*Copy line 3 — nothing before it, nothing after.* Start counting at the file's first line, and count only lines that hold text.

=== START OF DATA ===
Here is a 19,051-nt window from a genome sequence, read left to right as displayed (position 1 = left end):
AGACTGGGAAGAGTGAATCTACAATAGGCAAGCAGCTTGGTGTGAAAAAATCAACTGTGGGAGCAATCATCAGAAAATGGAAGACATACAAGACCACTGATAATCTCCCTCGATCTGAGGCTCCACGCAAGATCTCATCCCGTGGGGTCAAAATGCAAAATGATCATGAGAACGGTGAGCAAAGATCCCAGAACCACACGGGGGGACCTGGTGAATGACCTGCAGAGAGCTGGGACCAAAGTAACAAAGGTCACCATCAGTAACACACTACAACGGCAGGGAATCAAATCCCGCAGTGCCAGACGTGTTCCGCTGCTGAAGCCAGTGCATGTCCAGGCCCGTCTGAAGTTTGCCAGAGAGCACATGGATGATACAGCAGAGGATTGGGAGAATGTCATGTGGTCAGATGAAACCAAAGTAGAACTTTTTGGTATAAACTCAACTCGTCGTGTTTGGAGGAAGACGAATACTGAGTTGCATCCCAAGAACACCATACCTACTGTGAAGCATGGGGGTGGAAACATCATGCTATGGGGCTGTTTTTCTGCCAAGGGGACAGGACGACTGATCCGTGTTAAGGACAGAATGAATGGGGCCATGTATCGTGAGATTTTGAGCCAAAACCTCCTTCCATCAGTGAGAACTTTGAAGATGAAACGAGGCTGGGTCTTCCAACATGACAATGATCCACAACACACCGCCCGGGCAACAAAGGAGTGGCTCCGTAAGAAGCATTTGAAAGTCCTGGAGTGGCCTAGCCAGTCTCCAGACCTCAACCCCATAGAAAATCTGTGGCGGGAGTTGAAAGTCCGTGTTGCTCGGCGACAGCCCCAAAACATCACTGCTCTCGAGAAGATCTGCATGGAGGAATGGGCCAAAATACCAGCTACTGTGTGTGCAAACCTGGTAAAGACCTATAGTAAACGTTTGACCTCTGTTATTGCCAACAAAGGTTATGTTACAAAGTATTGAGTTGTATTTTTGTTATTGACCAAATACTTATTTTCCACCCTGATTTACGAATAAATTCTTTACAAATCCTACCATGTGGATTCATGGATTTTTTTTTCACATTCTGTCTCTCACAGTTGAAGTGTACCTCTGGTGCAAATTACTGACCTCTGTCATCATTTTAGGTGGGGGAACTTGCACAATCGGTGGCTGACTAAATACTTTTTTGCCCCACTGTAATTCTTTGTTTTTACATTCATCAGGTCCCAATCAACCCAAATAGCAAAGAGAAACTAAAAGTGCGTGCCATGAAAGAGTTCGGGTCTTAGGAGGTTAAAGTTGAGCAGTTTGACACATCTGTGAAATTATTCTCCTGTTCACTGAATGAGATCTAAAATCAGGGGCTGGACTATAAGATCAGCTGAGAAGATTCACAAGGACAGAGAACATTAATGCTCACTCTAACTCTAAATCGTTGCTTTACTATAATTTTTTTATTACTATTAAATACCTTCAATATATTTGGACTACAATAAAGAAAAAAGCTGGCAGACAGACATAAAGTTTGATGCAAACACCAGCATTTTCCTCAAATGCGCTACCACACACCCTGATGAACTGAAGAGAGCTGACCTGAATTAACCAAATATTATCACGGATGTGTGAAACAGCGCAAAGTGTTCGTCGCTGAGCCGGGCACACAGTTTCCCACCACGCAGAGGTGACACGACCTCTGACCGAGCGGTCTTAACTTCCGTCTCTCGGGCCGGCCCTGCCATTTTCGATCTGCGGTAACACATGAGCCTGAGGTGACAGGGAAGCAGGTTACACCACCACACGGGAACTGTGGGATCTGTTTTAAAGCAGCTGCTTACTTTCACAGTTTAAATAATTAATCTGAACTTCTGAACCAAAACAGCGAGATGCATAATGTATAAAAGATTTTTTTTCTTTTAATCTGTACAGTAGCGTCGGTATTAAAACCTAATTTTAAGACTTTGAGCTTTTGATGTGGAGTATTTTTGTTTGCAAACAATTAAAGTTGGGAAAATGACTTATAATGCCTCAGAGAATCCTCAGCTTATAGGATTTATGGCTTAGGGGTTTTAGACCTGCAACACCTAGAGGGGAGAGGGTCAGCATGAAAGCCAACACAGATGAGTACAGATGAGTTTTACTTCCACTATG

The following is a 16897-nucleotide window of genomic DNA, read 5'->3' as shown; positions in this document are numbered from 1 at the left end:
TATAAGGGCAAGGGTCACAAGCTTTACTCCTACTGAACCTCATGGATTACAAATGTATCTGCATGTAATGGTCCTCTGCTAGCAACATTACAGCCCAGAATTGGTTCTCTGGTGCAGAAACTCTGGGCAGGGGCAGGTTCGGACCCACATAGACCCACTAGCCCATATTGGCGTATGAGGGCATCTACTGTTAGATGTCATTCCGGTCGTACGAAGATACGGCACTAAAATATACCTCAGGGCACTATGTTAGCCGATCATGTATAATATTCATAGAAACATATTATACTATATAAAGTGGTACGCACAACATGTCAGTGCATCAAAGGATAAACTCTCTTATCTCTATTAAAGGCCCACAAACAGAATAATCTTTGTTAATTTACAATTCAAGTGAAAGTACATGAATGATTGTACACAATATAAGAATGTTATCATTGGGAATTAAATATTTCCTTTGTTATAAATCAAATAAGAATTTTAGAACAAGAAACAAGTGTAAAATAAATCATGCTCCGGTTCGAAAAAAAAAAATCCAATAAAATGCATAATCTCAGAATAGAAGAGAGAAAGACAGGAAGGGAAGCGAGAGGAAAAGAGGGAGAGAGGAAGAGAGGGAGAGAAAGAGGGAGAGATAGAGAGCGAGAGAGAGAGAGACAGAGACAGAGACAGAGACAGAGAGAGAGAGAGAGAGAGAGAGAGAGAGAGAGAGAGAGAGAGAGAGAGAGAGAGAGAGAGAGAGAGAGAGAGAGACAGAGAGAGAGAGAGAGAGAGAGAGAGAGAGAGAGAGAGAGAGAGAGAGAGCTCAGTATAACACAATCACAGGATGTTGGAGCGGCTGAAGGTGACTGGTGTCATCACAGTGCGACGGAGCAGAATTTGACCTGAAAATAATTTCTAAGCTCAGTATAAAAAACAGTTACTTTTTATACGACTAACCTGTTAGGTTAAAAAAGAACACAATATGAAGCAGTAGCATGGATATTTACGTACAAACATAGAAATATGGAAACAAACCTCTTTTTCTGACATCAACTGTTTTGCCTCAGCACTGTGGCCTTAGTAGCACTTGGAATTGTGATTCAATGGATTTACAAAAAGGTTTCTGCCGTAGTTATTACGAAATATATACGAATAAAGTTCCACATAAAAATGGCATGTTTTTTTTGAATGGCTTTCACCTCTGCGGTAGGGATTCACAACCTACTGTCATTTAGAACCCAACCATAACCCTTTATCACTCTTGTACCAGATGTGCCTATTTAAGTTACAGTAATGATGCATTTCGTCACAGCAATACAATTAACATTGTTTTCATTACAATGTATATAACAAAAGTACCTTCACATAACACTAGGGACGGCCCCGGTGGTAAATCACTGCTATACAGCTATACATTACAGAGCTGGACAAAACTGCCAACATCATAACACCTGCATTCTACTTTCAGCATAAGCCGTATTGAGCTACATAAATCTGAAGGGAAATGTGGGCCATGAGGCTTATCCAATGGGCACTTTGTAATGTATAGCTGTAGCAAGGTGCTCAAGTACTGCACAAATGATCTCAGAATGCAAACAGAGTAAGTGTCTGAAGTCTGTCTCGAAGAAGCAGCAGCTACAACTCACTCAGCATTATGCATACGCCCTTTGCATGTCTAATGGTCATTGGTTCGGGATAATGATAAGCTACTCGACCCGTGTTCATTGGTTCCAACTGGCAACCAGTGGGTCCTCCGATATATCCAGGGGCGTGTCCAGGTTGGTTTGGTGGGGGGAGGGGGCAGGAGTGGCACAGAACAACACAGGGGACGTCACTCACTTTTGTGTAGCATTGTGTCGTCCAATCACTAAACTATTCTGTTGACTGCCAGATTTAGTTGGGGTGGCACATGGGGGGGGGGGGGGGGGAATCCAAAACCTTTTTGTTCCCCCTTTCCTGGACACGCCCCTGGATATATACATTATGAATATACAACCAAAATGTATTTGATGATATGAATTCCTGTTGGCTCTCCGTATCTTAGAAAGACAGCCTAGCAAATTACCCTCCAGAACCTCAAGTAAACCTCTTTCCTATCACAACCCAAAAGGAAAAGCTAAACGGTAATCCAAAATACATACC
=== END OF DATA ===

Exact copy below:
The following is a 16897-nucleotide window of genomic DNA, read 5'->3' as shown; positions in this document are numbered from 1 at the left end: